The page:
Mini me

As the DC Advocates for the Arts are organizing and fighting to maintain the budget of the DC Commission on the Arts and Humanities this year, I’m spending some time looking deeper into the eco-system of DC arts funding. Did you know that in fiscal 2011 the Kennedy Center federal appropriation was $23,500,000 for operations and maintenance and another $17,447,000 for capital?  Or that the fiscal 2011 National  Gallery of Art appropriation was a full $110,460,000? Mayor Gray’s proposed 2012 appropriation for the DCCAH is 3.92 million, total, and keep in mind that last year the DCCAH gave out over 300 grants with a similar appropriation.

The DC Arts scene is complex. It includes a Federal scene, which is supported by Federal money, a Northwest local scene, and a neighborhood scene. The Federal scene includes the Kennedy Center and Smithsonians, and the Northwest local scene includes a small group of theaters, including Arena, Studio, Shakespeare. The neighborhood scene and to a lesser extent the Northwest local scene are supported by funding from the DCCAH. The Federal art folks apply and get grants from the DCCAH, but as % of their budgets,  that funding is a drop in the bucket that allows them to deliver more to locals (as opposed to the tourists.)

The National Capital Arts and Cultural Affairs (NCACA) Program was created in 1985 to address the downward pressure of Federal arts institutions on District Arts organizations. It has significantly supported creation of the Northwest local arts scene (which also serves neighborhoods.) In any city the largest arts institutions get the most support from foundations, and private funders. The boards of the largest organizations, in every city, lead private giving, and while the presence of the Smithsonians and Kennedy Center is a great benefit for DC tourism, it has created a strong downward pressure on the local arts community, not only in foundation dollars, but in board participation and private money.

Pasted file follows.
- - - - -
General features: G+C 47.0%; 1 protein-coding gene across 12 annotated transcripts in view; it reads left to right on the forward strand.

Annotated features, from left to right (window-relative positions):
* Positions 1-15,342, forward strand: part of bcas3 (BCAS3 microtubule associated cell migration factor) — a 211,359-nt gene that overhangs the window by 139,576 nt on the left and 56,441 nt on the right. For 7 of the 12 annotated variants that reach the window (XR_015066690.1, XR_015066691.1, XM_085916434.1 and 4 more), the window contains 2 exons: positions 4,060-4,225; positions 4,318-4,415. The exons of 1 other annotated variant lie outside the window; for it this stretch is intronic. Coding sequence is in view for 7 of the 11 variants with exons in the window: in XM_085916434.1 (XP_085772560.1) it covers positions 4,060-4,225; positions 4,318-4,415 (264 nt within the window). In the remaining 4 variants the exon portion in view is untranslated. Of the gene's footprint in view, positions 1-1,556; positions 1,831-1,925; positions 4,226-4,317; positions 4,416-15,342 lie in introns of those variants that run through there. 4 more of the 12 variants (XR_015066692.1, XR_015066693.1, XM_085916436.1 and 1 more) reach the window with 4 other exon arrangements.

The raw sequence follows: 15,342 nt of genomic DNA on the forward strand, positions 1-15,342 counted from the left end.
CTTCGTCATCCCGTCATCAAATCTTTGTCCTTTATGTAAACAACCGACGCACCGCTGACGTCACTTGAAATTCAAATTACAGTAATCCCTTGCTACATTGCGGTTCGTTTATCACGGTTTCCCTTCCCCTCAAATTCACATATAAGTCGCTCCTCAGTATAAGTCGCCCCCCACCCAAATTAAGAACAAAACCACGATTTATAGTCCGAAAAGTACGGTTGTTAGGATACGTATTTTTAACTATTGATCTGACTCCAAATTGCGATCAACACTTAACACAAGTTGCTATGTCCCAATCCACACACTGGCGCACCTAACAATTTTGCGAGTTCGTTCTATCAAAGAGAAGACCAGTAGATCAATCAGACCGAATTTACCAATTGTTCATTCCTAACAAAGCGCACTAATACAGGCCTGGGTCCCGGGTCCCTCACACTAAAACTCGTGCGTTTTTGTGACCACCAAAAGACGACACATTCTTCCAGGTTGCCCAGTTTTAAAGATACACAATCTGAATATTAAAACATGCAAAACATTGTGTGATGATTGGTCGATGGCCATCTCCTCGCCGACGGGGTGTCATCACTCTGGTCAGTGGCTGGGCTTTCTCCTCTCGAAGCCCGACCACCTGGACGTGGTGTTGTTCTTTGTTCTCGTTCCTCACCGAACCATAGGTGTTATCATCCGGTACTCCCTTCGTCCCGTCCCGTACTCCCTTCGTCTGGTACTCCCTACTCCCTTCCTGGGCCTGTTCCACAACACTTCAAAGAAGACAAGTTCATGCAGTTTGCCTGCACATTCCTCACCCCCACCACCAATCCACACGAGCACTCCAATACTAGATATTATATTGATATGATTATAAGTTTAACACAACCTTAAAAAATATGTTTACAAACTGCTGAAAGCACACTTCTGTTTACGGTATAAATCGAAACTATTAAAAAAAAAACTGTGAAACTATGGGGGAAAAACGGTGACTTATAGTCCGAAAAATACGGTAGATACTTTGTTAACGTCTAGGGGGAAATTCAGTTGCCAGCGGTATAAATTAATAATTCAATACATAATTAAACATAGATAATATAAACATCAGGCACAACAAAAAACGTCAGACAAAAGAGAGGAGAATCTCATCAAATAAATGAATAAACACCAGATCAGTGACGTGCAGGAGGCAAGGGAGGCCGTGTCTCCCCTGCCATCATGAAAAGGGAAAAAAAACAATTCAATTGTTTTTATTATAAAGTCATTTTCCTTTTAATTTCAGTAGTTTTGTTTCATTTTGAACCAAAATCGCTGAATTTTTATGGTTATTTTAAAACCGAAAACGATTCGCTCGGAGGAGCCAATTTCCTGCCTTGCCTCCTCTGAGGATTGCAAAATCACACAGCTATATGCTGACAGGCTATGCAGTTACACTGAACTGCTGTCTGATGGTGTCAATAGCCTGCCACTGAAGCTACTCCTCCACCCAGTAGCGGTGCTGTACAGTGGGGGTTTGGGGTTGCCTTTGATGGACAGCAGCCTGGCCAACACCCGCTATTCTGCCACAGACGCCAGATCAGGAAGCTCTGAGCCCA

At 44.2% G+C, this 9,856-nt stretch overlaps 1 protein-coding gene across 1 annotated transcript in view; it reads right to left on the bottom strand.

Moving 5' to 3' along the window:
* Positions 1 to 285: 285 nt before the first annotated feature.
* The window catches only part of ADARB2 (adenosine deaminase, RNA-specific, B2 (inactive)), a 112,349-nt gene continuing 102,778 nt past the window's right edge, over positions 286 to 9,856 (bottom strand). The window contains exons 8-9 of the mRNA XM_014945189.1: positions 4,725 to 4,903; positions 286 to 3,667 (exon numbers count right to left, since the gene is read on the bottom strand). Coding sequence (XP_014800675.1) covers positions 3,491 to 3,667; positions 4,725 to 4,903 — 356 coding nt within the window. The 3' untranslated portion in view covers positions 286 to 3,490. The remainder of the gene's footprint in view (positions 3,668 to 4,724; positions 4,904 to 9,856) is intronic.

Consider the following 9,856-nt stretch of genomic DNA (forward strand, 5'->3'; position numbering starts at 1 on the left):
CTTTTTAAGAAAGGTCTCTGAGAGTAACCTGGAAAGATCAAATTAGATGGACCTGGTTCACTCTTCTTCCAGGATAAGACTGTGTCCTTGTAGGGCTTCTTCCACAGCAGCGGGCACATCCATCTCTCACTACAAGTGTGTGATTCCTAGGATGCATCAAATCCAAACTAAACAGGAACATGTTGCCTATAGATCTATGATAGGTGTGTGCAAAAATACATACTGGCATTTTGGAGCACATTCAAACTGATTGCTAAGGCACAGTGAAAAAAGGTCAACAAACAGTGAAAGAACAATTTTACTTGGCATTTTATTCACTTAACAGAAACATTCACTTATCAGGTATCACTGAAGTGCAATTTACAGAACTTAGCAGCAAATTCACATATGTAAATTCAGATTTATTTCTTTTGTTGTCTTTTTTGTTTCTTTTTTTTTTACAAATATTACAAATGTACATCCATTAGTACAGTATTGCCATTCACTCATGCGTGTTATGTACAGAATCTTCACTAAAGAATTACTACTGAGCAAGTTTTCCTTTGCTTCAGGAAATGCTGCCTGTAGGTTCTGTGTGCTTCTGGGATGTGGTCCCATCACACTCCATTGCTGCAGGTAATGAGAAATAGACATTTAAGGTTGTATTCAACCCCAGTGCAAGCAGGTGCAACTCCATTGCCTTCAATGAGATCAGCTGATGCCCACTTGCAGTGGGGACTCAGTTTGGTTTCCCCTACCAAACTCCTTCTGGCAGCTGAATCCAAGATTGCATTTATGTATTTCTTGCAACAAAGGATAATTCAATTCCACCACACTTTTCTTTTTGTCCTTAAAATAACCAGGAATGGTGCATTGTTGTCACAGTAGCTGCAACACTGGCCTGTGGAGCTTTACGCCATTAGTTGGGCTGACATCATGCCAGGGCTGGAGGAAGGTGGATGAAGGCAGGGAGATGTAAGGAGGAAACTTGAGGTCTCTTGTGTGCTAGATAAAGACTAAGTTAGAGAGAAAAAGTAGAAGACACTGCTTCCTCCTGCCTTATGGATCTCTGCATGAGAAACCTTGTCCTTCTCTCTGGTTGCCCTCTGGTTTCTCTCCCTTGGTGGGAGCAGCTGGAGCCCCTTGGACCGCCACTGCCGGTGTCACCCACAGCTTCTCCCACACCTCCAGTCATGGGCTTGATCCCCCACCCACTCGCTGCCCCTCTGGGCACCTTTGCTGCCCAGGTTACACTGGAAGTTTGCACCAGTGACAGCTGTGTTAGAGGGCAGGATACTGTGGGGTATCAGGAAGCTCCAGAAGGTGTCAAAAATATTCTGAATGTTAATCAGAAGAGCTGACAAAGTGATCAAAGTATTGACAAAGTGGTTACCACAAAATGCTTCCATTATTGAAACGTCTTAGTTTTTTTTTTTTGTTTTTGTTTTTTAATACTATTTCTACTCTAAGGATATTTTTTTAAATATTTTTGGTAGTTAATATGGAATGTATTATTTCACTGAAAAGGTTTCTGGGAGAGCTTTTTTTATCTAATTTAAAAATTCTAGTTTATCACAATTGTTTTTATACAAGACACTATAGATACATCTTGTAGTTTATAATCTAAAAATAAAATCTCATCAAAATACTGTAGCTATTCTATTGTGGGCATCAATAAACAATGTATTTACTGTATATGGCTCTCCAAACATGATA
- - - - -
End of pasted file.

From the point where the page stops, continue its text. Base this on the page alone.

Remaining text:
Since 1985 the NCACA program has provided operating support of between $250,000 and $450,000 per year to a small group of qualifying arts organizations in the District. The qualifying group has grown substantially since 1985 – from 3 when the program started, to 25 this past year. The Arena Stage, Studio Theater, Woolly Mammoth Theater, and others would not exist in their current forms without the National Capitol Arts and Cultural Affairs Program. In FY 12 President Obama’s budget proposed a reduction in National Capitol Arts funding from 9.5 million to 5 million. These changes are not final, but it seems unlikely that Congress will put money back into the arts this year. As we focus toward DC’s Arts Advocacy Day, and asking the Mayor and Council to support the local arts community, it’s appropriate to realize how dwarfed we are locally by the Federal arts scene, and Federal arts monies.

Will DC have local art, or will we only have Federal arts? These are questions being answered in the current Federal and District FY 12 budget debates.

– Rob Bettmann

Author: Robert Bettmann

Founder of Day Eight, and the DC Arts Writing Fellowship.